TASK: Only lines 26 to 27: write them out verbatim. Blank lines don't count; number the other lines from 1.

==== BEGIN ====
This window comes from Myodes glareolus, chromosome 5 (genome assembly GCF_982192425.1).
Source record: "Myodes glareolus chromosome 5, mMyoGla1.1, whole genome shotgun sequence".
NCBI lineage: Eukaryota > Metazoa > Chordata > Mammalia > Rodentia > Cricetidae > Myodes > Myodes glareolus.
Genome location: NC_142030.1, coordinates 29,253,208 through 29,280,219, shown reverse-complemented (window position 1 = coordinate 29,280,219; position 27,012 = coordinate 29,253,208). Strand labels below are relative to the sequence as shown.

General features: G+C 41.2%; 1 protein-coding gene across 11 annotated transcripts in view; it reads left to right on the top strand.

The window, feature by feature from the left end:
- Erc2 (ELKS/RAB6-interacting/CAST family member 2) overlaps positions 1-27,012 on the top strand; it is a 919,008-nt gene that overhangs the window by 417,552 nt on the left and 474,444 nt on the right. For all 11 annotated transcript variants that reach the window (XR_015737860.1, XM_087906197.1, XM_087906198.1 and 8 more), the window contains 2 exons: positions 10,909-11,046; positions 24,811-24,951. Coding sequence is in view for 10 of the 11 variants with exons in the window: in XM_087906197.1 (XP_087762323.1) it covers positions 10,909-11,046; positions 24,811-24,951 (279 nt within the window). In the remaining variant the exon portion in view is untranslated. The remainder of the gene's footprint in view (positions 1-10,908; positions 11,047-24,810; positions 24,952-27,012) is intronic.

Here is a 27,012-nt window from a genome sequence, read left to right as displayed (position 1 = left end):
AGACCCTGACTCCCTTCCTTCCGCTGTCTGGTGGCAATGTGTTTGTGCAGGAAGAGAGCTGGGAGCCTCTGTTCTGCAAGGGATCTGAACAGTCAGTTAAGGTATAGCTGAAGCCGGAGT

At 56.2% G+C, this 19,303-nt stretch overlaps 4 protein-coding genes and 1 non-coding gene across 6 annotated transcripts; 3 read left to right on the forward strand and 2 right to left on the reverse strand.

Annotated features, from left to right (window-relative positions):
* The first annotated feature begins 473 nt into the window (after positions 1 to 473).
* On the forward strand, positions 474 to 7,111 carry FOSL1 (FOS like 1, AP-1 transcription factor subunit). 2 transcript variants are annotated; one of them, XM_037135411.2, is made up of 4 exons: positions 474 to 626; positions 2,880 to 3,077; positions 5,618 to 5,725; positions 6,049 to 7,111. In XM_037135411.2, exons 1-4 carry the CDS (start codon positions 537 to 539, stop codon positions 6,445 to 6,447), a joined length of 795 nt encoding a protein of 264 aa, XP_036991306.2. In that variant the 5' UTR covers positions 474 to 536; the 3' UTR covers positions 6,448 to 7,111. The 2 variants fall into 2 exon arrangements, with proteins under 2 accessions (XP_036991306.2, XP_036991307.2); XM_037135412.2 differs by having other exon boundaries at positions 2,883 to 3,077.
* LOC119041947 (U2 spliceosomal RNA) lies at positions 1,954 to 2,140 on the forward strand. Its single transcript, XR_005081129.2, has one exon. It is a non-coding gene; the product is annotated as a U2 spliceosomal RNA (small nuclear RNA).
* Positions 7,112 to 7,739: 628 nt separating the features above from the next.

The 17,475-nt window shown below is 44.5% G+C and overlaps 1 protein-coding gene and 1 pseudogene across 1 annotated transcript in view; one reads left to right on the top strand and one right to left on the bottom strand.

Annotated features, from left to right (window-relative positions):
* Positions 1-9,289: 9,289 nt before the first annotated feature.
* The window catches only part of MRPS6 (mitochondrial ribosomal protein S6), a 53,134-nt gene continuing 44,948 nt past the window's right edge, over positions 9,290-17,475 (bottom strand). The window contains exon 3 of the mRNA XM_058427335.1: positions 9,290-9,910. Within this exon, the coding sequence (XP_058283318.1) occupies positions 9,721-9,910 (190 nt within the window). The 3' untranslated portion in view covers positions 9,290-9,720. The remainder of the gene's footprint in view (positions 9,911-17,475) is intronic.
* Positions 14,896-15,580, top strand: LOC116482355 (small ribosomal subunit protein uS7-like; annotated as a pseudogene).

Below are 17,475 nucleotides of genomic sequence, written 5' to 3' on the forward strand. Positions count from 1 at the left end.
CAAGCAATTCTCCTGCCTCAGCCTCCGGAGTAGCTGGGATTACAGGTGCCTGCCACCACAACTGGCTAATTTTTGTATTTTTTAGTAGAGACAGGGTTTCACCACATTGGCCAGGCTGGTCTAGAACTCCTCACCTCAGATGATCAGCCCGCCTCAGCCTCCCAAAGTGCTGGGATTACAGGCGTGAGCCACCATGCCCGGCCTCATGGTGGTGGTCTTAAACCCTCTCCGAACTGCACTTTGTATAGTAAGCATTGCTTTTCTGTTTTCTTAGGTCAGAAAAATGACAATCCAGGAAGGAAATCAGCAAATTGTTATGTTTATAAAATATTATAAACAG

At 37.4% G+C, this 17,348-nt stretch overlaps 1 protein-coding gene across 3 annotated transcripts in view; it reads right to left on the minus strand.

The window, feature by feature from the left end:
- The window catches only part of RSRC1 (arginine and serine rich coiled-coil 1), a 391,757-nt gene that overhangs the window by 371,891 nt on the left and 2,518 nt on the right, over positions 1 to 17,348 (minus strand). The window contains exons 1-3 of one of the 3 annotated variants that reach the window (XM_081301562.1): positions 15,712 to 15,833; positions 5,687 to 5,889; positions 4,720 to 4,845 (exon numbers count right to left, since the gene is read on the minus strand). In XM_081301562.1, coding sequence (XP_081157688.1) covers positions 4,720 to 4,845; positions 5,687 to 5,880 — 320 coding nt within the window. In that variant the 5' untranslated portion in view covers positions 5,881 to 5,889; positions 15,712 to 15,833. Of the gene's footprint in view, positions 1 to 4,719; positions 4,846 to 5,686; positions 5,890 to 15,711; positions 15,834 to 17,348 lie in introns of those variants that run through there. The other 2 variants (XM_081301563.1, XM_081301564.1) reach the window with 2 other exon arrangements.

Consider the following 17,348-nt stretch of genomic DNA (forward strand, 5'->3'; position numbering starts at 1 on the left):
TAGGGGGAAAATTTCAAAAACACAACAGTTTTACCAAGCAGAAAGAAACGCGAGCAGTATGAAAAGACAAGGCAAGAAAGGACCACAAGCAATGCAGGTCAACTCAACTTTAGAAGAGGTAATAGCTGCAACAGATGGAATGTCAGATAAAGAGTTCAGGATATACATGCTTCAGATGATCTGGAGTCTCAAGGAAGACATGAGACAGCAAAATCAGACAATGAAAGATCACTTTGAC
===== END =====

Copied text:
Consider the following 17,348-nt stretch of genomic DNA (forward strand, 5'->3'; position numbering starts at 1 on the left):
TAGGGGGAAAATTTCAAAAACACAACAGTTTTACCAAGCAGAAAGAAACGCGAGCAGTATGAAAAGACAAGGCAAGAAAGGACCACAAGCAATGCAGGTCAACTCAACTTTAGAAGAGGTAATAGCTGCAACAGATGGAATGTCAGATAAAGAGTTCAGGATATACATGCTTCAGATGATCTGGAGTCTCAAGGAAGACATGAGACAGCAAAATCAGACAATGAAAGATCACTTTGAC